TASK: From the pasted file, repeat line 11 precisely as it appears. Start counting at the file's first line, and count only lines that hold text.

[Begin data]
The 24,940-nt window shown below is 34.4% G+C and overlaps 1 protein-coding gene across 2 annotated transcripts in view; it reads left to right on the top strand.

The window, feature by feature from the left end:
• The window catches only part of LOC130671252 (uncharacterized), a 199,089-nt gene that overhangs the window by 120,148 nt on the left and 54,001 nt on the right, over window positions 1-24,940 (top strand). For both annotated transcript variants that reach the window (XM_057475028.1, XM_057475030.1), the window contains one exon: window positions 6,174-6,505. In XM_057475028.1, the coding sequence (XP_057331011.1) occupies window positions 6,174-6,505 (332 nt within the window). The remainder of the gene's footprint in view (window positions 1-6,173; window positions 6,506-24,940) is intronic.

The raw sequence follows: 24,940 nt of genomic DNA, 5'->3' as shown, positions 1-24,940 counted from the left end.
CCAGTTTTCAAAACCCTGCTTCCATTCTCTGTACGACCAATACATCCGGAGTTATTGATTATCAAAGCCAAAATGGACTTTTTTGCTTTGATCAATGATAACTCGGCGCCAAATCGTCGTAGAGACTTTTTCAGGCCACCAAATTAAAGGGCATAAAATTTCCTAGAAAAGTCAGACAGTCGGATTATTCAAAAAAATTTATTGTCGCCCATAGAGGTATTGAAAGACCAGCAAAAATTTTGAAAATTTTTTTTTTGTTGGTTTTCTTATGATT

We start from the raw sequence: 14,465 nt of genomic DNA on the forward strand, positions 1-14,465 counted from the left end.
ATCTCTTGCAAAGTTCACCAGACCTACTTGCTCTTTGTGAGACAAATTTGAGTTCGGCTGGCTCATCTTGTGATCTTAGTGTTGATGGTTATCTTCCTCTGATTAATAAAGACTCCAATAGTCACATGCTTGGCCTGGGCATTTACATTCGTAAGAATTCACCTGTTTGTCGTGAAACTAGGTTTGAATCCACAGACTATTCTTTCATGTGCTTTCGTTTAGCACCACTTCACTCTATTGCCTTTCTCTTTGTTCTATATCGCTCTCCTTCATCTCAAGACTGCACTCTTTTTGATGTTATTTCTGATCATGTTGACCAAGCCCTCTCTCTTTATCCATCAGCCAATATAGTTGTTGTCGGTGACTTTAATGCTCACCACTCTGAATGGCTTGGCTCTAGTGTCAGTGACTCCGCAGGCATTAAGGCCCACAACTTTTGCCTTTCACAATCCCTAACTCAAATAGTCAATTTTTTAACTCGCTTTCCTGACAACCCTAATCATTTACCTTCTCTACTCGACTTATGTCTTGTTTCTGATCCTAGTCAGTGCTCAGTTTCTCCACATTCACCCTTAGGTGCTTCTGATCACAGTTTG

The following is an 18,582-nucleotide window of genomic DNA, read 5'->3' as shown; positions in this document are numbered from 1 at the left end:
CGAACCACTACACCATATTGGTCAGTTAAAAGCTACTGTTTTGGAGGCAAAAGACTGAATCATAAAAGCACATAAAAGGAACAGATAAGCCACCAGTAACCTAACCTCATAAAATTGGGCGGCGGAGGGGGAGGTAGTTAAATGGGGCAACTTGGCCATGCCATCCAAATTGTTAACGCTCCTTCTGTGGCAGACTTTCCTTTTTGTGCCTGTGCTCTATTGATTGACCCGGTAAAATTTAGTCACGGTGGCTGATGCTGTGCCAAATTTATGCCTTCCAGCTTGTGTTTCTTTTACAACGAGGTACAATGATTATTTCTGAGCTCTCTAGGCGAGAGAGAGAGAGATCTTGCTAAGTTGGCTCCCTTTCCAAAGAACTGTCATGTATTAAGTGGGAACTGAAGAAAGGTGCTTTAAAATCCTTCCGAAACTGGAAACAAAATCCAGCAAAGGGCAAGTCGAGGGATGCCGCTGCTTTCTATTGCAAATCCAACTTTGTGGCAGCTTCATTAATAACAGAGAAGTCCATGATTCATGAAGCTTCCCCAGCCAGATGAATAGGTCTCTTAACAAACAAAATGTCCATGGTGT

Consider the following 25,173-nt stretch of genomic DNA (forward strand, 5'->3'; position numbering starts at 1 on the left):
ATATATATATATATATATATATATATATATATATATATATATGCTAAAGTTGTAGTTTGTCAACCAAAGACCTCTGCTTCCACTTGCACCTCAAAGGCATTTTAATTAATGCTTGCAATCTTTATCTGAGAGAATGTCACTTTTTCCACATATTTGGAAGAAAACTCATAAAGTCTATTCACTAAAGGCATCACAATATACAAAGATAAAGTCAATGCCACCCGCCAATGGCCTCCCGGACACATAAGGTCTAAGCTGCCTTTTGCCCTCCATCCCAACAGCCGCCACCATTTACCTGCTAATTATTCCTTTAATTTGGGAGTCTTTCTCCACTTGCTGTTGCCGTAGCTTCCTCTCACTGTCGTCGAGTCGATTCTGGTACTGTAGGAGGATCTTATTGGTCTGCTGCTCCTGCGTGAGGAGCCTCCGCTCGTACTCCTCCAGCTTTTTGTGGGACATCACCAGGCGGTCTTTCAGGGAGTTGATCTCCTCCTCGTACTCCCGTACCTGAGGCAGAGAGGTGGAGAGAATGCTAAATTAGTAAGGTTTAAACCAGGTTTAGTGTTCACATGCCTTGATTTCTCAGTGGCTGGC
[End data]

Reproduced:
ATATATATATATATATATATATATATATATATATATATATATGCTAAAGTTGTAGTTTGTCAACCAAAGACCTCTGCTTCCACTTGCACCTCAAAGGCATTTTAATTAATGCTTGCAATCTTTATCTGAGAGAATGTCACTTTTTCCACATATTTGGAAGAAAACTCATAAAGTCTATTCACTAAAGGCATCACAATATACAAAGATAAAGTCAATGCCACCCGCCAATGGCCTCCCGGACACATAAGGTCTAAGCTGCCTTTTGCCCTCCATCCCAACAGCCGCCACCATTTACCTGCTAATTATTCCTTTAATTTGGGAGTCTTTCTCCACTTGCTGTTGCCGTAGCTTCCTCTCACTGTCGTCGAGTCGATTCTGGTACTGTAGGAGGATCTTATTGGTCTGCTGCTCCTGCGTGAGGAGCCTCCGCTCGTACTCCTCCAGCTTTTTGTGGGACATCACCAGGCGGTCTTTCAGGGAGTTGATCTCCTCCTCGTACTCCCGTACCTGAGGCAGAGAGGTGGAGAGAATGCTAAATTAGTAAGGTTTAAACCAGGTTTAGTGTTCACATGCCTTGATTTCTCAGTGGCTGGC